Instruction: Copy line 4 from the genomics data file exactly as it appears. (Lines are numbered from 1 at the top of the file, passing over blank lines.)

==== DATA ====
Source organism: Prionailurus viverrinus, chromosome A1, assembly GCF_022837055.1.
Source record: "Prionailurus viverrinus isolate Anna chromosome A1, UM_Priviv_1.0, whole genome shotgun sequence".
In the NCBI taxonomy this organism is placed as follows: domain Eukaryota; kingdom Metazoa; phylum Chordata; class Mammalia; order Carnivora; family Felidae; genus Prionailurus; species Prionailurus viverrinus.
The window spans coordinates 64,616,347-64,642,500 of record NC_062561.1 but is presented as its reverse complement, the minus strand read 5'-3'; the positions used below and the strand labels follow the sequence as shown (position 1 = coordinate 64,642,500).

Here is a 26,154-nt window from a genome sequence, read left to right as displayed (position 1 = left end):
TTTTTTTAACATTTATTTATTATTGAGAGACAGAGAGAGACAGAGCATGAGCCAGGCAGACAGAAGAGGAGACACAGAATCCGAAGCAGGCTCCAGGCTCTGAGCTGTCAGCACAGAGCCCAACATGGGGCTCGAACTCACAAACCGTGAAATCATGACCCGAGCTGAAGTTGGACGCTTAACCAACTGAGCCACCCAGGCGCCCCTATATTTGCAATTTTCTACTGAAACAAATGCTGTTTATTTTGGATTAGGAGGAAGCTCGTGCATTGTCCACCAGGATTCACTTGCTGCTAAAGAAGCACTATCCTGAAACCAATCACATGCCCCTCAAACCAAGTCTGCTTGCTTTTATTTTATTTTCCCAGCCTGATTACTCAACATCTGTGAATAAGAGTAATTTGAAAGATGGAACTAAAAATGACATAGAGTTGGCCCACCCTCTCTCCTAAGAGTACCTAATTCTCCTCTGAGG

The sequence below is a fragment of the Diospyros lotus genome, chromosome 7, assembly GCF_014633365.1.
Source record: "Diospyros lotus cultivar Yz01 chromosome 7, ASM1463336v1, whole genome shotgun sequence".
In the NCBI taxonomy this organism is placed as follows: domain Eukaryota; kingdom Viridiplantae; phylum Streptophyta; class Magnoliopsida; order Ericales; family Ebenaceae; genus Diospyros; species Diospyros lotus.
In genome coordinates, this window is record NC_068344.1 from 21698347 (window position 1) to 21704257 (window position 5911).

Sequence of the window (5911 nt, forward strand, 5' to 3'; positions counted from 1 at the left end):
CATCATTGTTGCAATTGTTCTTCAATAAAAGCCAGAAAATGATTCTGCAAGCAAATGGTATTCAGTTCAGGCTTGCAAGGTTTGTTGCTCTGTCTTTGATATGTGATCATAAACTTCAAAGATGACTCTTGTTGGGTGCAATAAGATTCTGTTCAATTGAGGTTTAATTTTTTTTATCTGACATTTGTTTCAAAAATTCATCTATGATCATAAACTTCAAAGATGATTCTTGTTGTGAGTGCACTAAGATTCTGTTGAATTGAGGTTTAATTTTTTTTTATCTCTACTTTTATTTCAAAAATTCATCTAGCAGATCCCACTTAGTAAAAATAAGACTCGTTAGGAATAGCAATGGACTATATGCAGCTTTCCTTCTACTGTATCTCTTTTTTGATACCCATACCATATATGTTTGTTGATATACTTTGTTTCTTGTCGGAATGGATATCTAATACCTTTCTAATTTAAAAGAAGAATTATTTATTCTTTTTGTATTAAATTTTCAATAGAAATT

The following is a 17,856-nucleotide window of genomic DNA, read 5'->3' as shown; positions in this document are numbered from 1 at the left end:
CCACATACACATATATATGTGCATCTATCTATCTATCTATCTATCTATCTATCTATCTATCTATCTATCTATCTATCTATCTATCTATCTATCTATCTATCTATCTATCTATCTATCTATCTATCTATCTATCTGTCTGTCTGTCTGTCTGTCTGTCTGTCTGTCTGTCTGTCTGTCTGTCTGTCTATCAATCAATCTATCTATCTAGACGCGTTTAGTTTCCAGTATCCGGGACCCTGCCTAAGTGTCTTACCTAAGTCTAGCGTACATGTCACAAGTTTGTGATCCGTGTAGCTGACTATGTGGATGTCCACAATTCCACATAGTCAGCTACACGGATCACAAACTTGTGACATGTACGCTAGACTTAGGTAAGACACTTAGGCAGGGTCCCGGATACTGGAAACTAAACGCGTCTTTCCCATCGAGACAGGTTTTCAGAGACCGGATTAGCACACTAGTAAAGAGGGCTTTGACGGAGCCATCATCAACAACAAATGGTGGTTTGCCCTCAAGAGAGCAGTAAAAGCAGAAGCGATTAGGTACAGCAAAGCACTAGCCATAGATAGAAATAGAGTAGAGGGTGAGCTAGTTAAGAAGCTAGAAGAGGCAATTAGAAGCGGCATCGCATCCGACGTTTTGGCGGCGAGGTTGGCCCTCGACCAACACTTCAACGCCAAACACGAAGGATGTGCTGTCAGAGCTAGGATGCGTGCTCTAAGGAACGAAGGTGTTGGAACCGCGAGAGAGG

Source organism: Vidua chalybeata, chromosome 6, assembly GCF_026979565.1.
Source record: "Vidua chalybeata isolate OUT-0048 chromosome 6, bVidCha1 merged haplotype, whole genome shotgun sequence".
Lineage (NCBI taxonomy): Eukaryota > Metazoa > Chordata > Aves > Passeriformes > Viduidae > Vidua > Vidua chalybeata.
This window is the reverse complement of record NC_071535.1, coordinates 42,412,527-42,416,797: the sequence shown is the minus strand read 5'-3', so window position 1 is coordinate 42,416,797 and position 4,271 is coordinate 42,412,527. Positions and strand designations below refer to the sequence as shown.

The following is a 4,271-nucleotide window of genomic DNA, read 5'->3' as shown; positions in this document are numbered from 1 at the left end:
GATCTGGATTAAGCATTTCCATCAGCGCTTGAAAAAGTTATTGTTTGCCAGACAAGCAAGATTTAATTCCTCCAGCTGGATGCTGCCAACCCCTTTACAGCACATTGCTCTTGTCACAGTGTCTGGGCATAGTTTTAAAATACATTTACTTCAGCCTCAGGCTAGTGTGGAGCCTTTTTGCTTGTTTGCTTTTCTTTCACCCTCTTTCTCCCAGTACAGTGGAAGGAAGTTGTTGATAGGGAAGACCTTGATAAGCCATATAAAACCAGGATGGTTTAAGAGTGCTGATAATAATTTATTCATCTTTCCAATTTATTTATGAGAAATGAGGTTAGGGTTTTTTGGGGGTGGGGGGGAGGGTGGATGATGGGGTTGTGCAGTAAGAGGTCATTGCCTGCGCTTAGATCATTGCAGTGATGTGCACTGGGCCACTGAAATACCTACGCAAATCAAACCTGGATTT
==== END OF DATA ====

The window spans coordinates 64,616,347-64,642,500 of record NC_062561.1 but is presented as its reverse complement, the minus strand read 5'-3'; the positions used below and the strand labels follow the sequence as shown (position 1 = coordinate 64,642,500).